Friday, May 30, 2008

Prostitution of our local press

Trying to excuse the community board from any responsibility for Chinatown's late involvement in the rezoning, CB3 Chair David McWater said he spent a $100,000 grant on outreach to Chinatown ("Chinatown rezoning call keeps resounding at C.B. 3" The Villager, May 7).

The article doesn't mention that none of this money was spent on rezoning information. I obtained the documents under the Freedom of Information Law.

The Villager editorial that week claims, as has CB chair David McWater, that Chinatown is difficult to rezone because it lies in three districts and that's why the CB didn't include Chinatown in this plan.

But the portion in CB2 is already protected by the Little Italy Special District. So Chinatown can be successfully zoned piecemeal. The current plan even includes a few blocks of it. So the division among three districts can't be the reason that the rest of Chinatown was left out.

The Villager editorial claims, as has CB chair David McWater, that every rezoning must have a vulnerable periphery. That's factually inaccurate: the state courts, projects and Little Italy Special District surrounding Chinatown are not vulnerable to overdevelopment.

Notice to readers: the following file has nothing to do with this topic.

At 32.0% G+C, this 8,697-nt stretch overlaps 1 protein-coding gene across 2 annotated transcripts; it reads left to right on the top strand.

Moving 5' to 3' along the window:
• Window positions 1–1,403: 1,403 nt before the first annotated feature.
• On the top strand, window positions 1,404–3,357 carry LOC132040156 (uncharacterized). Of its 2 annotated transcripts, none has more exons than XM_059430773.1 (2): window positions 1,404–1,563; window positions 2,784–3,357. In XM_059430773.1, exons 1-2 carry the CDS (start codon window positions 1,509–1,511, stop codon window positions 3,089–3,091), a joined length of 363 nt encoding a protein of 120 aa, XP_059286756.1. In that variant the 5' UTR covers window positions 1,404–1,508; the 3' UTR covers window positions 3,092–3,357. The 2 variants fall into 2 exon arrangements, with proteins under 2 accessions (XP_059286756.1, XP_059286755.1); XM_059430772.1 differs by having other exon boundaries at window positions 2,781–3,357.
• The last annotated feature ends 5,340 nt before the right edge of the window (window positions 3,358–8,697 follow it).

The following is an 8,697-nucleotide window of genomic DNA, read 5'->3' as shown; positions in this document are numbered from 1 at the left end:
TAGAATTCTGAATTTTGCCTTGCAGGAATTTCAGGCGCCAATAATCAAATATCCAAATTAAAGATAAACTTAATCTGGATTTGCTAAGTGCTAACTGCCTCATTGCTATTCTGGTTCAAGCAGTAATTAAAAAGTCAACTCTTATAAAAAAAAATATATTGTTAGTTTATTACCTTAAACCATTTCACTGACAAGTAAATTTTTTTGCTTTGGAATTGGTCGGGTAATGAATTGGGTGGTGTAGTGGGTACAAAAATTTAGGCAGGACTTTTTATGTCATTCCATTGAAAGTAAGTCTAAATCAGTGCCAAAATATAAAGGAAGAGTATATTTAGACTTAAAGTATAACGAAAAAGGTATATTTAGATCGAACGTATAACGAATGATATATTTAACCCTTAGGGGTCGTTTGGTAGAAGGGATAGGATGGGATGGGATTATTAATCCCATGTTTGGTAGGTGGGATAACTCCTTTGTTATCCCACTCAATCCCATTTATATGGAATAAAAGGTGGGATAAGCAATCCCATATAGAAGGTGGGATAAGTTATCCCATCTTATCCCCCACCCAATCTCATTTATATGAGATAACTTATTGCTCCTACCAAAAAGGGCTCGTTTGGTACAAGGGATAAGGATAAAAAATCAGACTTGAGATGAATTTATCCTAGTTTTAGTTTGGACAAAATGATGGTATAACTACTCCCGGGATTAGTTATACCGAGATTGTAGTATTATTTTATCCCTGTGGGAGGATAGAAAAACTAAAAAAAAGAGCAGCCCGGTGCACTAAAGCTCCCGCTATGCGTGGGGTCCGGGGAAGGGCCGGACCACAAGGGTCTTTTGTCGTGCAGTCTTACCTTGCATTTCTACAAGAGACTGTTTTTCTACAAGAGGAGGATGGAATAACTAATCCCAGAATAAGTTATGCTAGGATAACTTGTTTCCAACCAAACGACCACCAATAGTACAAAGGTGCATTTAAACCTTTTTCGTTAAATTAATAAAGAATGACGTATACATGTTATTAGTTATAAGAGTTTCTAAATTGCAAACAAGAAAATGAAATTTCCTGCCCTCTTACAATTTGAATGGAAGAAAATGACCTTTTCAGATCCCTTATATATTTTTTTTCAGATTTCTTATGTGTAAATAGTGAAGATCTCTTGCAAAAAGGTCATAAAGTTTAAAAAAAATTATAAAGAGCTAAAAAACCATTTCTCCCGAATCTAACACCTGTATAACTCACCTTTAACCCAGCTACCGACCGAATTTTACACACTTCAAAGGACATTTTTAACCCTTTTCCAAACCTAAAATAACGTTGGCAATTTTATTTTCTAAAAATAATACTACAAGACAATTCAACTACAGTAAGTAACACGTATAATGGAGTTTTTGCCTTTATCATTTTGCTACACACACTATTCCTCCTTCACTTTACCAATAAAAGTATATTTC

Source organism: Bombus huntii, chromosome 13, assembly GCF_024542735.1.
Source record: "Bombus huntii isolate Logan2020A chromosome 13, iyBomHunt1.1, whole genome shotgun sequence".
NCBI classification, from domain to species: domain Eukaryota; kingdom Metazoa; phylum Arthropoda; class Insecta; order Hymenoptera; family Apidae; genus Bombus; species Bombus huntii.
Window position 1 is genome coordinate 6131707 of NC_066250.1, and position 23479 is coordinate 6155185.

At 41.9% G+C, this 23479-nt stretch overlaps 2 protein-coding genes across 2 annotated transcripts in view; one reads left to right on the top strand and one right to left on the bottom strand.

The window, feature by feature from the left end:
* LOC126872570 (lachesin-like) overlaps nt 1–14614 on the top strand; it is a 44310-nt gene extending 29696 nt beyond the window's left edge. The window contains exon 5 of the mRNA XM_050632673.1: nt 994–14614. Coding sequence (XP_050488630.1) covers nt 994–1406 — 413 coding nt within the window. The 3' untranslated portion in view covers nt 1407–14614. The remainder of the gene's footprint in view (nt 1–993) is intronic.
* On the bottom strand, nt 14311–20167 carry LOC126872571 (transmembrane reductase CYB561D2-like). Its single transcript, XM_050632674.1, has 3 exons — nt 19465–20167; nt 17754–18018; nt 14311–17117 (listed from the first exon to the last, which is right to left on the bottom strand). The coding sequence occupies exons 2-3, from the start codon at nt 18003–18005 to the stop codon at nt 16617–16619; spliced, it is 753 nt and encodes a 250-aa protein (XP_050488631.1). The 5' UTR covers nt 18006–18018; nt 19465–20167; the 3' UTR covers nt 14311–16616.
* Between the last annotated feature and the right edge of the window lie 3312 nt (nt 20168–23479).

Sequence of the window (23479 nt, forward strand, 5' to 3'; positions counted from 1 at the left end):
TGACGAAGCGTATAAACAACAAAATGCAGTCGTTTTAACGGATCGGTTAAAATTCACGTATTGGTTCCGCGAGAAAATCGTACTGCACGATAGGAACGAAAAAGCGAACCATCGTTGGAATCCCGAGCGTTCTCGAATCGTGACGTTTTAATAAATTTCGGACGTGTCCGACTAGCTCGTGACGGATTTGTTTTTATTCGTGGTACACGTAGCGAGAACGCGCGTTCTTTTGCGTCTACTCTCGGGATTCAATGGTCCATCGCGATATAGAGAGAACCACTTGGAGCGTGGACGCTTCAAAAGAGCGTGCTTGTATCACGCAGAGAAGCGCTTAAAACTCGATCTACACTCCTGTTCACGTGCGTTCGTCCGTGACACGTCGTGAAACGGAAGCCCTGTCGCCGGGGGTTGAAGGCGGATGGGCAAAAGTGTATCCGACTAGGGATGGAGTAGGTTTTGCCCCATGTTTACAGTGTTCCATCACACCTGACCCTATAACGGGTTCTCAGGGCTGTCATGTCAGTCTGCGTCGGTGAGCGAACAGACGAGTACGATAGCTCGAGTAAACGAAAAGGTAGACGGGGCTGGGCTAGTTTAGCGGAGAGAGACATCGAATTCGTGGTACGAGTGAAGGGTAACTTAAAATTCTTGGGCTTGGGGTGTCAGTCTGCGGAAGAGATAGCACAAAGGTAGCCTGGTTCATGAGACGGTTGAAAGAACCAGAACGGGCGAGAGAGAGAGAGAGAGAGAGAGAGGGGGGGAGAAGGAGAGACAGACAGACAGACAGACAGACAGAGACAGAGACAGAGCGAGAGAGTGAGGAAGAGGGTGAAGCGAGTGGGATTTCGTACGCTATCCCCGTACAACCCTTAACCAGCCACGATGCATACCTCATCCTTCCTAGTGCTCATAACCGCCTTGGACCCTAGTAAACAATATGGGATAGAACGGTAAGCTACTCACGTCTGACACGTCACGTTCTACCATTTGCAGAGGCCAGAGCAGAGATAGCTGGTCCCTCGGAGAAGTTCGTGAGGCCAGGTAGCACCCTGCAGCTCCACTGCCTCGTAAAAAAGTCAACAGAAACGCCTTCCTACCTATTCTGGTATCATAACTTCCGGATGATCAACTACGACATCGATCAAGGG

I guess CB Chair David McWater is writing the Villager's editorials now. If the Villager were an independent press, it would have fact-checked McWater's claims before printing them as fact. This is not the first time it has happened.

When did our media become the propaganda arm of government? Doesn't free press mean freedom from government intervention so that the press can criticize government? Government propagandizes its own policies itself, why do we need a press that licks its spittle?

" Scott McClellan, the former White House press secretary, said the national news media neglected their watchdog role in the run-up to the invasion of Iraq, calling reporters "complicit enablers" of the Bush administration's push for war."

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